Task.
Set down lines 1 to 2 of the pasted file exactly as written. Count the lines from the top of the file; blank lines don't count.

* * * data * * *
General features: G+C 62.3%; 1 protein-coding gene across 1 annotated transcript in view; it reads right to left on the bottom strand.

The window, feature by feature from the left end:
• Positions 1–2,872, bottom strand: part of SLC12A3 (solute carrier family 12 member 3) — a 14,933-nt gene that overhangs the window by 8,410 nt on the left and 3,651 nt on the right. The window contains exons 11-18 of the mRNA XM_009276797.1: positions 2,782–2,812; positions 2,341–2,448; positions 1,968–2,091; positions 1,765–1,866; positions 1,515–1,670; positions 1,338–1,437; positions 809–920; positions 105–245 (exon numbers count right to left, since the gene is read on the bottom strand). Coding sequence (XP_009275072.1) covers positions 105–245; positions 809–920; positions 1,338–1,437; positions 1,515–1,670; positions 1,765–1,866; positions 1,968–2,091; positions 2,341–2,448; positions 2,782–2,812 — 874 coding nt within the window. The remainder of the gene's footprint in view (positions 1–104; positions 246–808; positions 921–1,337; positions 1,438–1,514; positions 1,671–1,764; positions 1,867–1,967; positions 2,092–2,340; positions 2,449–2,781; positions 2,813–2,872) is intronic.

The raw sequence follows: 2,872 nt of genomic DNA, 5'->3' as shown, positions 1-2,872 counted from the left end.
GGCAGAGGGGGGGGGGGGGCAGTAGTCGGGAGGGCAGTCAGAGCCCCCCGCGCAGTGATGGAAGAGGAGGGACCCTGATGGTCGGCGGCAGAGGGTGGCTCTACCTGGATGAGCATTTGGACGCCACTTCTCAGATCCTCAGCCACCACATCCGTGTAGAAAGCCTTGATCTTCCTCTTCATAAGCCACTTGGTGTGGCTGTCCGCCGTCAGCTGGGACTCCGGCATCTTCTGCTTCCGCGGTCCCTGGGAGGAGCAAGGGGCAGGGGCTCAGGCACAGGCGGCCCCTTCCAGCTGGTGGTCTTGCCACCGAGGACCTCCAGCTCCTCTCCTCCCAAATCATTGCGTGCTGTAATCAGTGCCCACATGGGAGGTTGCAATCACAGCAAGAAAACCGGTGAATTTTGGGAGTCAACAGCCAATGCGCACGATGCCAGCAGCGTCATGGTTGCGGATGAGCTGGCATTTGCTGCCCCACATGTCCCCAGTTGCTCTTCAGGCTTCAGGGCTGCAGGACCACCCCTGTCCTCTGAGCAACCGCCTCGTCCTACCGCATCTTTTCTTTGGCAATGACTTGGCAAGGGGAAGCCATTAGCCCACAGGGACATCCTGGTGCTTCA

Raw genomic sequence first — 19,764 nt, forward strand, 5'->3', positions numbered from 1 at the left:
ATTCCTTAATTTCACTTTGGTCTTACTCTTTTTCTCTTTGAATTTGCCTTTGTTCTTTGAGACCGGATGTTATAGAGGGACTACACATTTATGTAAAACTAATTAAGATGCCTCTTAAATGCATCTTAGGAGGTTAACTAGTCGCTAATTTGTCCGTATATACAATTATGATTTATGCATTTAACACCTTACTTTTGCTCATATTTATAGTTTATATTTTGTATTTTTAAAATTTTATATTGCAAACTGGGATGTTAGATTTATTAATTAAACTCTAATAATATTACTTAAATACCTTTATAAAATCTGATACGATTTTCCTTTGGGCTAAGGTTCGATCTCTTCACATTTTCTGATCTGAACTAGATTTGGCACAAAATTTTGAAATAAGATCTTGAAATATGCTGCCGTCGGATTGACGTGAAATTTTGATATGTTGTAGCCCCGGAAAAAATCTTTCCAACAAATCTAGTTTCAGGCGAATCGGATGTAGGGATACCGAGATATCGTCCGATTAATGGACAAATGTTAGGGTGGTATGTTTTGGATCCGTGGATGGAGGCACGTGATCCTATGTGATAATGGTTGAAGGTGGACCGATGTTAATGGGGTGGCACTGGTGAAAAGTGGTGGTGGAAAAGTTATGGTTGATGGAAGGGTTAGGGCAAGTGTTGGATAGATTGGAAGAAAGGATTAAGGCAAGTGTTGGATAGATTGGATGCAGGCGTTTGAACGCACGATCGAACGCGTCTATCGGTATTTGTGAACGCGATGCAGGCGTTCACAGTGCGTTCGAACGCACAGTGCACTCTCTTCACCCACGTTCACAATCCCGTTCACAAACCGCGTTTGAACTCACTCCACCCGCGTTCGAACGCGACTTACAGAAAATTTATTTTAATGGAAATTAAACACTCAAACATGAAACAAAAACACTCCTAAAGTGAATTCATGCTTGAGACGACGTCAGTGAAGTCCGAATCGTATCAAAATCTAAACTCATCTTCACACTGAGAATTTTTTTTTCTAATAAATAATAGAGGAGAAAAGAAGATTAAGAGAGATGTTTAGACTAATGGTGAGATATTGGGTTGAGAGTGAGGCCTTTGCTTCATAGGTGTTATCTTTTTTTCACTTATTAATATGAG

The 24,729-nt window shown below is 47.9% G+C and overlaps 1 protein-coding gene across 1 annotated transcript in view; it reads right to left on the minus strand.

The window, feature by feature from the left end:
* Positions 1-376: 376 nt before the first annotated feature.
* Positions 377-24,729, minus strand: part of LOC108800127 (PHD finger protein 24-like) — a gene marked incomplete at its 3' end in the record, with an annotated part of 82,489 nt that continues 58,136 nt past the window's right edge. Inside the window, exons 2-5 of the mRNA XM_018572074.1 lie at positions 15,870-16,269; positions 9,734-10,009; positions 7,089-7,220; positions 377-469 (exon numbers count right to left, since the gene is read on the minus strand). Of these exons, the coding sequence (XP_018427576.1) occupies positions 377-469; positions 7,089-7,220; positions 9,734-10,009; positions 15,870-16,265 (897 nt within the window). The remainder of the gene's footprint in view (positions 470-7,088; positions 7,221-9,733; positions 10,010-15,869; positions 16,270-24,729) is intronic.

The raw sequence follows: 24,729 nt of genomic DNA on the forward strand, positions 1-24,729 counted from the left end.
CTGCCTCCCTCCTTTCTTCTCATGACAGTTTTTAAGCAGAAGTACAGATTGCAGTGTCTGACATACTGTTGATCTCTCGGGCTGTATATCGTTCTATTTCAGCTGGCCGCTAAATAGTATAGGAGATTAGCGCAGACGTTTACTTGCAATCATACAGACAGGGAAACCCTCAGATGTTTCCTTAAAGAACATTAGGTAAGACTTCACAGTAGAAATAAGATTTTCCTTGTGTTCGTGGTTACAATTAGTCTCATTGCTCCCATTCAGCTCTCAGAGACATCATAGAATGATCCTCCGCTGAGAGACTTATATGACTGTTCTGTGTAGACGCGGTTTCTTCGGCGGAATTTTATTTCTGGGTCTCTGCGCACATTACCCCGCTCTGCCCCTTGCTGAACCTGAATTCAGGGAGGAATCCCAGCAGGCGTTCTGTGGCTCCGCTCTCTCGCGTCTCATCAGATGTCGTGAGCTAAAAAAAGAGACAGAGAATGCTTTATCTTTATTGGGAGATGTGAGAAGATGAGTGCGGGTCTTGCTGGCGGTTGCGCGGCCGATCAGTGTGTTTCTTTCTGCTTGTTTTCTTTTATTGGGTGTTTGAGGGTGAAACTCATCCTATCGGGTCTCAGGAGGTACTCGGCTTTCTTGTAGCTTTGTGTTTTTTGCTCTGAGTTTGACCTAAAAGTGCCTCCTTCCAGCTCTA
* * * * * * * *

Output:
General features: G+C 62.3%; 1 protein-coding gene across 1 annotated transcript in view; it reads right to left on the bottom strand.

The window, feature by feature from the left end: